‘This House believes …’: a new catalogue of the Cambridge Union Society archives

In 1866 the Cambridge Union Society condemned the British Raj, some 80 years before Indian independence. In 1929 it approved birth control. In 1933 it voted in preference of socialism over fascism; the invited speakers being Clement Attlee and Oswald Mosley. On the eve of war in 1939 it rejected the prospect of conscription. In 1965 James Baldwin and William F. Buckley clashed in a televised debate on the subject of race in America. In 1970 the Union questioned the wisdom of entering the European Economic Community without sufficient safeguards. In 2013 Rowan Williams and Richard Dawkins debated the place of religion in the 21st century.


Posters for debates at the Union, 2000s (UA USOC 5/5/1) 

For over 200 years the Union Society, regularly cited as the oldest continually operating debating society in the world, has grappled with the topical issues of the day. Upholding free speech and courting controversy in equal measure, the Union has championed radical and reactionary causes. Guest speakers in the chamber have included Theodore Roosevelt, David Lloyd George, Stanley Baldwin, Oswald Moseley, Winston Churchill, Margaret Thatcher, Enoch Powell, Ronald Reagan, F.W. de Klerk, the Dalai Lama, Desmond Tutu and Julian Assange. It has become something of a recurring habit for the Union to debate a motion of no confidence in the government whatever its political persuasion, to oppose war and to decry the state of British education.

The careers of countless public figures, politicians and journalists have begun at the dispatch box in the Union’s debating chamber. Notable past presidents and officers of the Society include economist John Maynard Keynes, Archbishop of Canterbury Michael Ramsey, politicians Rab Butler, Leon Brittan, Kenneth Clarke, Michael Howard, Norman Lamont, Vince Cable and Chris Smith, and journalists Arianna Huffington, Clare Balding and Edward Stourton.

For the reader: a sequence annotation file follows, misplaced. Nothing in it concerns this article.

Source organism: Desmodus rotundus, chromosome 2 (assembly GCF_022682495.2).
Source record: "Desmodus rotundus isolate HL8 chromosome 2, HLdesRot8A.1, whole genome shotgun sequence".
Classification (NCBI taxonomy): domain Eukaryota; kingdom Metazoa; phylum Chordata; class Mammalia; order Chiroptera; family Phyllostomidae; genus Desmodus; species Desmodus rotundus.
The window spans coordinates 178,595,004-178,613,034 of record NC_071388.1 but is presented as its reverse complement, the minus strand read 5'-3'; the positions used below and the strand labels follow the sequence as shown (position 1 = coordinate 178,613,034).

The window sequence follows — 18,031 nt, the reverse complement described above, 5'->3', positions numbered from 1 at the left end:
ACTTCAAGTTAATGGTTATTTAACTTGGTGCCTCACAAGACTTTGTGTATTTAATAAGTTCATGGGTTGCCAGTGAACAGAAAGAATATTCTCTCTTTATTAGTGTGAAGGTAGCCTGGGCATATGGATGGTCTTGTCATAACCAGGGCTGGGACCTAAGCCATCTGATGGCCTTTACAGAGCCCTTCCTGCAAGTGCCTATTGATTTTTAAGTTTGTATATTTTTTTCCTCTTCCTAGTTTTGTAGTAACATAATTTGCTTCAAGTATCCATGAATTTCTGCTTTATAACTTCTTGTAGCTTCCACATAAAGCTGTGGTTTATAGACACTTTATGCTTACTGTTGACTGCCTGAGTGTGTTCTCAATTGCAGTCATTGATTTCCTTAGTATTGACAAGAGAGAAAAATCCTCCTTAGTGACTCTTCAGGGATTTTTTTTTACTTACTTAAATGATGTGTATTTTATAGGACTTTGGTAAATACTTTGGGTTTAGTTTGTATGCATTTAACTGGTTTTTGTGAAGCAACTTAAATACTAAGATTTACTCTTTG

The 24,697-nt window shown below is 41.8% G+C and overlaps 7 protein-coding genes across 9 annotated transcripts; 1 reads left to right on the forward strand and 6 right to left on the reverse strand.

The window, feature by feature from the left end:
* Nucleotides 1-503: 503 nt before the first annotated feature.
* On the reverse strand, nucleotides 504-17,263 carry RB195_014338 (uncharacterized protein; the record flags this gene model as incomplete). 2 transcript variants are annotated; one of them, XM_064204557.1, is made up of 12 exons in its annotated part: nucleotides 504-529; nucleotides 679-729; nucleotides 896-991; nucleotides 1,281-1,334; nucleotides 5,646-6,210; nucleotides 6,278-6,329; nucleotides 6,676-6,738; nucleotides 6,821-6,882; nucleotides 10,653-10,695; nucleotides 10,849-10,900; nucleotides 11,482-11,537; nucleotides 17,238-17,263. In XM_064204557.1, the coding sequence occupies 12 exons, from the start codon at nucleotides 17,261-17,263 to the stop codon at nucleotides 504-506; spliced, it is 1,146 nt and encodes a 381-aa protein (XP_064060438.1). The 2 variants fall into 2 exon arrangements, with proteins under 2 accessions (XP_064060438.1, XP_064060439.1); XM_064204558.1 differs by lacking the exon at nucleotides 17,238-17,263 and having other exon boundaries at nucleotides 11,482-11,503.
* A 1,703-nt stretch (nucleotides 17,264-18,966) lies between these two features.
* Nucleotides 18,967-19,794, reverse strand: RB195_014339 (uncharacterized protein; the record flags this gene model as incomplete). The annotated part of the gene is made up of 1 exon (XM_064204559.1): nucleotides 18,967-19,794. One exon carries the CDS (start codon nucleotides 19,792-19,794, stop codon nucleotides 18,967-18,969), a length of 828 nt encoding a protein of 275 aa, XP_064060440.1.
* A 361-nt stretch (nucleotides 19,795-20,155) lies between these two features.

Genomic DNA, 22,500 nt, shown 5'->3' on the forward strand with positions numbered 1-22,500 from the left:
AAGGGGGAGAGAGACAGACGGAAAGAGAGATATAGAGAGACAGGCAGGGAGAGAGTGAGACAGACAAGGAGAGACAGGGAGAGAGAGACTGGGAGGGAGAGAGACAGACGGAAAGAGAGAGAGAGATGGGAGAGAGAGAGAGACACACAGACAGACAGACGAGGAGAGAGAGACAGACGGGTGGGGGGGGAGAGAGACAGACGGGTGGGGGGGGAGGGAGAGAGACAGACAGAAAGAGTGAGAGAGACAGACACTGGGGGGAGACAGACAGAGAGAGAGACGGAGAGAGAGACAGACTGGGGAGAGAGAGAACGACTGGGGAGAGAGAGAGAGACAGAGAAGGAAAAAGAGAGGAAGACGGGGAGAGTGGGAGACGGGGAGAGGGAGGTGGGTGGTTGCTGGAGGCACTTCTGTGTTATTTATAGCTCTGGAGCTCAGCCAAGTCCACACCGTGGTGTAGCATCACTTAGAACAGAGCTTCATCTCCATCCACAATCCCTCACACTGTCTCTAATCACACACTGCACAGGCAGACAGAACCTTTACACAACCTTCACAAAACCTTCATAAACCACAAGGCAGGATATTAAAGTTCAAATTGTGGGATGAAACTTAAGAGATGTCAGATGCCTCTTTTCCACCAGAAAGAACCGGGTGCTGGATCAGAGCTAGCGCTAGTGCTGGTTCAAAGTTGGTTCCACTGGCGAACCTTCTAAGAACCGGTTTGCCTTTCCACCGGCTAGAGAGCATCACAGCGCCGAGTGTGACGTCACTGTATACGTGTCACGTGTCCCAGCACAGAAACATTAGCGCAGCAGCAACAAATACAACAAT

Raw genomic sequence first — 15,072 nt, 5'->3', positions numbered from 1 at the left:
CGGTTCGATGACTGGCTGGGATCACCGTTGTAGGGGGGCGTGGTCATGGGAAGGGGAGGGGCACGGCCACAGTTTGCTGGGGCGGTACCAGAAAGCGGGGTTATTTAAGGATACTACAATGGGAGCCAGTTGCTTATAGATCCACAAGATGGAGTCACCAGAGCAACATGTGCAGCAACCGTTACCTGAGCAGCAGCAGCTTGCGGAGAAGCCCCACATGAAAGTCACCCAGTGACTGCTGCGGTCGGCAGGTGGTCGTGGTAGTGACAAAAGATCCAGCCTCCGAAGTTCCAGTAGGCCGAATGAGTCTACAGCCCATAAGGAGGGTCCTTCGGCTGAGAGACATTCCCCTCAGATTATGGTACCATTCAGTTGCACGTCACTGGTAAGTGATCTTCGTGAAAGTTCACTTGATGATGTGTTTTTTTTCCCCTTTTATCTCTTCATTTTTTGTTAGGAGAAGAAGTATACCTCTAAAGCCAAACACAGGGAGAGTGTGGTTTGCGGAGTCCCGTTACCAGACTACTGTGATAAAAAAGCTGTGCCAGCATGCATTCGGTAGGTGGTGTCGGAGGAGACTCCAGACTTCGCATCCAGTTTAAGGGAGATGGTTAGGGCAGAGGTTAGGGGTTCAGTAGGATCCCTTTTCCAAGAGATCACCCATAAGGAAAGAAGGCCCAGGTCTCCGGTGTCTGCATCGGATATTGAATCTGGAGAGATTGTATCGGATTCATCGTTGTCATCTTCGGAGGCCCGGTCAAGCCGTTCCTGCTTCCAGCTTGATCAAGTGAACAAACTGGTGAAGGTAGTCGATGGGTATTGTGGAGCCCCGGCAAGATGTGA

Debate order papers (UA USOC 5/3/6 and 5/3/12)

The archives of the Cambridge Union Society, on deposit at the University Library, have now been fully catalogued for the first time. In the process 25 metres of material has been sorted, cleaned, rehoused and listed. The resultant online catalogue, which forms part of the University Archives, is now available for researchers to consult via Janus. The Union Society archives comprise minute books, annual reports, laws and regulations, correspondence of the chief clerks, records of debates, posters, newspaper cuttings books, photographs of selected speakers and assorted publications. Its particular strength is in coverage of the period from the mid-19th century to the mid-20th century.

The annual reports (1815-1980), minute books (1823-1969) and records of debates books (1837-41, 1892-1973) are invaluable sources for tracing the history of debating at the Union. Beyond the records of debates, the archive reflects the other main functions of the Union as a clubhouse and social space, with a restaurant, bar, library and assorted meeting rooms. The archive includes some records of membership, papers relating to the use of the site during the Second World War and a substantial volume of correspondence covering all aspects of the Union’s day-to-day operations between 1892 and 1955.

Extract from a pamphlet on the Union Society, 1817, following the suspension of the society for discussing political matters (UA USOC 9/1).

The Union Society archives (classmark: UA USOC) may be consulted in the Manuscripts Reading Room on the third floor of the University Library.

For background information see Stephen Parkinson, Arena of Ambition (London: Icon Books, 2009), Percy Cradock, Recollections of the Cambridge Union 1815-1939 (Cambridge: Bowes & Bowes, 1953) and the website of the Union Society.

One comment

  • The Union’s debates regarding religion have also created several controversial incidents, including in October 2014, when Peter Hitchens, speaking in favour of the motion ‘This House Regrets the Rise of New Atheism’, appeared to break the rules of the House by physically intimidating Baron Desai after a heated exchange.